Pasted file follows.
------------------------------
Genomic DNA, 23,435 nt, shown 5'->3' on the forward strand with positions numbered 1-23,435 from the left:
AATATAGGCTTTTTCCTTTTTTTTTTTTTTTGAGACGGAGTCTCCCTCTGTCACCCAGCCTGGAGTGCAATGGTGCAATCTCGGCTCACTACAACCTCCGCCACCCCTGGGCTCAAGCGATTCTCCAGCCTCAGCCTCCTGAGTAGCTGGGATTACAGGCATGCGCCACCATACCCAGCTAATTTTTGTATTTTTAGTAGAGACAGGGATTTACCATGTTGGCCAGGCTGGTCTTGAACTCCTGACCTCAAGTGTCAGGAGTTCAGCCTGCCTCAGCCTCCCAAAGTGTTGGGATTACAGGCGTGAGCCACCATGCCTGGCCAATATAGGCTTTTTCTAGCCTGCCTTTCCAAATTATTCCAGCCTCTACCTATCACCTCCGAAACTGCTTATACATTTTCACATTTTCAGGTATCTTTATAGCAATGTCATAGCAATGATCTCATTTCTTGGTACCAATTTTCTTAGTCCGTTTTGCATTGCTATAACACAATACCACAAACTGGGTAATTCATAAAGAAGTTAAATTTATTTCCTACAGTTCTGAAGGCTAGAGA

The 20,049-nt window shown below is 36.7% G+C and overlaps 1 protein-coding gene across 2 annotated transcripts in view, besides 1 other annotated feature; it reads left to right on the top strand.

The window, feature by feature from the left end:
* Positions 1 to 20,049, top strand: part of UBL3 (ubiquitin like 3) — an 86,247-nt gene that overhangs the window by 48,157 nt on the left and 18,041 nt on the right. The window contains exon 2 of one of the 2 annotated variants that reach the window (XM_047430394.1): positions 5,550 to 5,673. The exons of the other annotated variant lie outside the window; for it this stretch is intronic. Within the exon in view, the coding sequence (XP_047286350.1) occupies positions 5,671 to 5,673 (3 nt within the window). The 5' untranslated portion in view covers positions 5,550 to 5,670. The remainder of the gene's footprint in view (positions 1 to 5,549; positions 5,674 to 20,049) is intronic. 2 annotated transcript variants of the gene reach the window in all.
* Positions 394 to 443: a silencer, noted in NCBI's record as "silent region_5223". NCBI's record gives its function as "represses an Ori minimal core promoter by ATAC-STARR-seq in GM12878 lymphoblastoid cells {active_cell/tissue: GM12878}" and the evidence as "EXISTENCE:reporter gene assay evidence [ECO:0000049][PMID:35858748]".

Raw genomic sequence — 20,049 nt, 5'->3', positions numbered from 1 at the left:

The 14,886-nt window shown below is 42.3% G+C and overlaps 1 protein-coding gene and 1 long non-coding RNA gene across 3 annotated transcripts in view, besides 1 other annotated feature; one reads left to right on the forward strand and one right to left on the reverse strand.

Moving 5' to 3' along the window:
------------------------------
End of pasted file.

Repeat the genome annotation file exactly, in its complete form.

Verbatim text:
Genomic DNA, 23,435 nt, shown 5'->3' on the forward strand with positions numbered 1-23,435 from the left:
AATATAGGCTTTTTCCTTTTTTTTTTTTTTTGAGACGGAGTCTCCCTCTGTCACCCAGCCTGGAGTGCAATGGTGCAATCTCGGCTCACTACAACCTCCGCCACCCCTGGGCTCAAGCGATTCTCCAGCCTCAGCCTCCTGAGTAGCTGGGATTACAGGCATGCGCCACCATACCCAGCTAATTTTTGTATTTTTAGTAGAGACAGGGATTTACCATGTTGGCCAGGCTGGTCTTGAACTCCTGACCTCAAGTGTCAGGAGTTCAGCCTGCCTCAGCCTCCCAAAGTGTTGGGATTACAGGCGTGAGCCACCATGCCTGGCCAATATAGGCTTTTTCTAGCCTGCCTTTCCAAATTATTCCAGCCTCTACCTATCACCTCCGAAACTGCTTATACATTTTCACATTTTCAGGTATCTTTATAGCAATGTCATAGCAATGATCTCATTTCTTGGTACCAATTTTCTTAGTCCGTTTTGCATTGCTATAACACAATACCACAAACTGGGTAATTCATAAAGAAGTTAAATTTATTTCCTACAGTTCTGAAGGCTAGAGA

The 20,049-nt window shown below is 36.7% G+C and overlaps 1 protein-coding gene across 2 annotated transcripts in view, besides 1 other annotated feature; it reads left to right on the top strand.

The window, feature by feature from the left end:
* Positions 1 to 20,049, top strand: part of UBL3 (ubiquitin like 3) — an 86,247-nt gene that overhangs the window by 48,157 nt on the left and 18,041 nt on the right. The window contains exon 2 of one of the 2 annotated variants that reach the window (XM_047430394.1): positions 5,550 to 5,673. The exons of the other annotated variant lie outside the window; for it this stretch is intronic. Within the exon in view, the coding sequence (XP_047286350.1) occupies positions 5,671 to 5,673 (3 nt within the window). The 5' untranslated portion in view covers positions 5,550 to 5,670. The remainder of the gene's footprint in view (positions 1 to 5,549; positions 5,674 to 20,049) is intronic. 2 annotated transcript variants of the gene reach the window in all.
* Positions 394 to 443: a silencer, noted in NCBI's record as "silent region_5223". NCBI's record gives its function as "represses an Ori minimal core promoter by ATAC-STARR-seq in GM12878 lymphoblastoid cells {active_cell/tissue: GM12878}" and the evidence as "EXISTENCE:reporter gene assay evidence [ECO:0000049][PMID:35858748]".

Raw genomic sequence — 20,049 nt, 5'->3', positions numbered from 1 at the left:

The 14,886-nt window shown below is 42.3% G+C and overlaps 1 protein-coding gene and 1 long non-coding RNA gene across 3 annotated transcripts in view, besides 1 other annotated feature; one reads left to right on the forward strand and one right to left on the reverse strand.

Moving 5' to 3' along the window: